In 1853, a United States Post Office was established here at the crossroads of what was then called the
town of Dos Piedras, meaning two rocks in English. Somehow it became singular, Two Rock,
in translation, and in the naming of the Post Office.
Dos Piedras goes way back to pre-Spanish days when the rocks served as a landmark and reference
point along the ancient Indian trail that ran from Bodega Bay to the inland valleys and into the
Sierra. The trails, tend to follow along the ridgelines and high ground because most of the flat
land was swampy and muddy. Dos Piedras was referred to time and time again in the earliest annals
of Native American migrations and seasonal travels.
The Dos Piedras trail was used extensively by the earliest Spanish explorers and settlers,
traveling to and from Bodega Bay, the only seaport of any consequence between San Francisco
and Fort Ross. This route was followed by such men as General Jose Figueroa, wisest and
best-loved of all California governors, and the gallant and learned Don Juan Alvarado,
who came in 1838, the year before he became governor. With the latter, came
Mariano G. Vallejo who was later made commander of the northern frontier with the rank of general.
The old battle cry of the Spaniards was "Santiago"! (St. James was the patron saint of the Conquistadors.)
When they built a military outpost in Two Rock, on the old Indian trail, they called it Santiago de las
Dos Piedras, St. James of the Two Rocks. They believed that here they must stem the Russian advance
with the settlement of this area.
General Vallejo’s duty was to settle and create a barrier of defense against the Russians who, by
then, had become well established just to the northwest at Fort Ross. Taking the ancient landmark
of the two rocks as central point, he granted four huge ranchos, all cornering at this spot.
To the south, lay the great Rancho Laguna de la Santiago, containing 25,000 acres and embracing the
heart of Two Rock valley, with headquarters at Santiago, and all of Chileno Valley. This magnificent
gift, of a kind unparalleled in the history of any government’s generosity to a single citizen, was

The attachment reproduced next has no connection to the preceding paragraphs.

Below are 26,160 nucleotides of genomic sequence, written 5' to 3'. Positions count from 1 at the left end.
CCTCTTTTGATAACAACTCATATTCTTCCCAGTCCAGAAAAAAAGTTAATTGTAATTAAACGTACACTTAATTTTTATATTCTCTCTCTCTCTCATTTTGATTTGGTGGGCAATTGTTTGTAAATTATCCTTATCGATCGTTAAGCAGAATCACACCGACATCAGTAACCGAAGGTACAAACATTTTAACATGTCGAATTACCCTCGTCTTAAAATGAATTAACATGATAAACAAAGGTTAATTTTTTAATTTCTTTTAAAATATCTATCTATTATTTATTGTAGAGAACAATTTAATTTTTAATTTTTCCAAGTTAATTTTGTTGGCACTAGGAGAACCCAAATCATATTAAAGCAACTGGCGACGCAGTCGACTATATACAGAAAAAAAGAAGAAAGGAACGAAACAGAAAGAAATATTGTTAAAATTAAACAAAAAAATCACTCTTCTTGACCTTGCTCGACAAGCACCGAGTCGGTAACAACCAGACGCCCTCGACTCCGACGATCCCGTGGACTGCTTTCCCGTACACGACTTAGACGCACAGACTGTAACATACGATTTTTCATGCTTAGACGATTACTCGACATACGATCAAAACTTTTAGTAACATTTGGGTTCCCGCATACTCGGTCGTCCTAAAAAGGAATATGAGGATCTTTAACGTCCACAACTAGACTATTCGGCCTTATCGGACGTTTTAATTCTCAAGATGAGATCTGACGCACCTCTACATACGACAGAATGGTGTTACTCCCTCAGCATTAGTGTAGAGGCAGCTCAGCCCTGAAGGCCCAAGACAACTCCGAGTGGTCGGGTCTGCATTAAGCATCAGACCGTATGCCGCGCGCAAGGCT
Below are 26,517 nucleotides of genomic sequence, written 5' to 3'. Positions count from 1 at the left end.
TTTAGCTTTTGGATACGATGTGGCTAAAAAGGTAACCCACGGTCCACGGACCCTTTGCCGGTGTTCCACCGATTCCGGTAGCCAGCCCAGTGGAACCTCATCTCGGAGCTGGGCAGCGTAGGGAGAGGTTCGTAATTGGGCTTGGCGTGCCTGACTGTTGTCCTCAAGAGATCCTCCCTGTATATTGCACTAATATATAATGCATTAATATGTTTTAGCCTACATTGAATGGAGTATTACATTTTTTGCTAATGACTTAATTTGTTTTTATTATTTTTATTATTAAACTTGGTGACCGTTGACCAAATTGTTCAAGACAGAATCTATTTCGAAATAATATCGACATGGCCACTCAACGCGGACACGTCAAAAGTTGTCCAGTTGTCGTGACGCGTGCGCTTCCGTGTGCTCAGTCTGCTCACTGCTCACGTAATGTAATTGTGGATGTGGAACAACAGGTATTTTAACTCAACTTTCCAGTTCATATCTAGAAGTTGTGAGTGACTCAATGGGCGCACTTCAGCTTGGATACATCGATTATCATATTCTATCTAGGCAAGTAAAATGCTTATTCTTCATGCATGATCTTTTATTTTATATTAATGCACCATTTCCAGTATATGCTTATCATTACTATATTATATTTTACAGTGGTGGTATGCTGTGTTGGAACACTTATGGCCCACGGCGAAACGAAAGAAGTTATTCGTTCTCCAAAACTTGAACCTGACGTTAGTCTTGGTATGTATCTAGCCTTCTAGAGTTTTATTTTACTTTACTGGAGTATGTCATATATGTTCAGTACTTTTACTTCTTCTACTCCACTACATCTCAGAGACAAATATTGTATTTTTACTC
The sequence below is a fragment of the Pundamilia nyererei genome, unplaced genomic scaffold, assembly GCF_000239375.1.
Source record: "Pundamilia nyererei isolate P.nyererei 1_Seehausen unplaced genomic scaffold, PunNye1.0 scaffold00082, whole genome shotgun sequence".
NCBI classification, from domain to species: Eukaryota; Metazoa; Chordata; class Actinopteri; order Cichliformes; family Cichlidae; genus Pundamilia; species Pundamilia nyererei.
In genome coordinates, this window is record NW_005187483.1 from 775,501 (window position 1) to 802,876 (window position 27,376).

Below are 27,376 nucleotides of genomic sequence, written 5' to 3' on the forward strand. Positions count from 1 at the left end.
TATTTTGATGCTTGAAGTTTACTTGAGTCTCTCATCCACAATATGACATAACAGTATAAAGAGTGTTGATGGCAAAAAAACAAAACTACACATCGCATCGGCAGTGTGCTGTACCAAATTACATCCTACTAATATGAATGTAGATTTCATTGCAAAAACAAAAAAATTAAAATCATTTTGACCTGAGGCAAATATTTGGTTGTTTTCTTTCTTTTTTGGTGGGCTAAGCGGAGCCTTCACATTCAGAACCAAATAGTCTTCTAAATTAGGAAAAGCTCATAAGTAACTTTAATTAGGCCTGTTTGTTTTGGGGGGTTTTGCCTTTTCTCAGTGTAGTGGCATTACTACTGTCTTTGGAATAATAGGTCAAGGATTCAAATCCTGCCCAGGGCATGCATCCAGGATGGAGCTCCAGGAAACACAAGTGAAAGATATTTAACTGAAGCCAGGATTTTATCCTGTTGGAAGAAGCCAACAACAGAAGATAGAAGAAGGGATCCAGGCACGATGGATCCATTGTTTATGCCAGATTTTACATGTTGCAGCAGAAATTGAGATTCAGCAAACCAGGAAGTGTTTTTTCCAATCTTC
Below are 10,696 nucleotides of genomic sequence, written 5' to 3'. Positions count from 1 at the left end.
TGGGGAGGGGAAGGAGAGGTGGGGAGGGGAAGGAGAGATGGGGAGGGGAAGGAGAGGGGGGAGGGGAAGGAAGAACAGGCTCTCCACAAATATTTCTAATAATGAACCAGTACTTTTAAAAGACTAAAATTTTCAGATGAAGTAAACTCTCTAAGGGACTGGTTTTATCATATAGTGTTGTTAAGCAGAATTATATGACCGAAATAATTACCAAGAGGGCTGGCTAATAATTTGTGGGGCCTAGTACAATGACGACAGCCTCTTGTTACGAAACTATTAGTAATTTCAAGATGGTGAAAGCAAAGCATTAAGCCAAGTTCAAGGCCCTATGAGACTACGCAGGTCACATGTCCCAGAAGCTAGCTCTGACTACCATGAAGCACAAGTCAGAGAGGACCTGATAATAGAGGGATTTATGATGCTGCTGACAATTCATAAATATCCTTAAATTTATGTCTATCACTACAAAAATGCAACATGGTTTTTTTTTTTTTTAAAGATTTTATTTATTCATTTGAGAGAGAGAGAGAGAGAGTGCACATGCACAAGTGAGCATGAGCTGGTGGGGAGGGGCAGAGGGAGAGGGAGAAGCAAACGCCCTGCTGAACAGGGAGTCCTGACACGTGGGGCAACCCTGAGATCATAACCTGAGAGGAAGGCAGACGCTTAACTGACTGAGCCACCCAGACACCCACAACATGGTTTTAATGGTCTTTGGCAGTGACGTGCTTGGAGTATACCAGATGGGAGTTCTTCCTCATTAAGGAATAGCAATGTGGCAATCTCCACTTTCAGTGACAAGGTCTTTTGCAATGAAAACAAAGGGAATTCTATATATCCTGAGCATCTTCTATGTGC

granted to a soldier of the ranks, Bartolome Bojorques. His stepdaughter, Seniorita Talamantes,
married a Chilean, who brought up his retainers from Chile when he came to manage the Laguna Rancho,
hence the name Chileno Valley.
A young Captain, Juan Nepomisena Padilla, only 21 years old, was made guardian of these northern
trails and to him was granted the great rancho which touched the two rocks to the east. It was
called El Roblar de la Miseria, The Oak of the Misery. This rancho contained 16,000 acres,
reaching from Two Rock, through Liberty and over to Roblar and Hessel.
General Vallejo must have had a special fondness for young Captain Padilla, for besides the
princely rancho, he gave him the Rancho Balsa de Tomales, which cornered with the Blucher
and Robler Ranchos at the two rocks. The name means "the Pool of the Tomales Indians,"
which Mrs. Rose Linebaugh, an early Two Rock historian believed referred to Burbank’s Lake.
Some of the boundaries of these ranchos are now difficult to trace, but there still
remains evidence of the old Spanish ditches which were once used to mark boundaries.
The Spanish loved open fields so, if they had to make a boundary, they made their men
dig a ditch. These ditches were wide and deep enough to turn cattle. One of them is
still visible on the Linebaugh place.
The Blucher Rancho was granted to a Swiss saloonkeeper who made the first survey of the
town of Yerba Buena, which later became San Francisco. He named the rancho for his mother,
Madame Blucher, and soon sold it to Captain Stephen Smith of Bodega. Smith deeded half of
it to his heirs in Baltimore, thus causing much trouble later when parcels were sold to the
American settlers and title was sought.
Many other travelers of note passed between our two rocks during their early history. Three,
surely worthy of mention, were the beautiful Princess Helena de Gazarin, wife of the last
governor of Fort Ross. She became a permanent part of our history when the mountain and,
later, the town of St. Helena were named for her. It is also well documented that in 1846
the great pathfinder, General John C. Fremont, galloped up the trail between the rocks with
his wild band of horsemen, one of whom was Kit Carson.
Many of the early American settlers originally came from Germany, Denmark, Italy, Ireland,
and Switzerland. Many of their descendants still live in the valley today.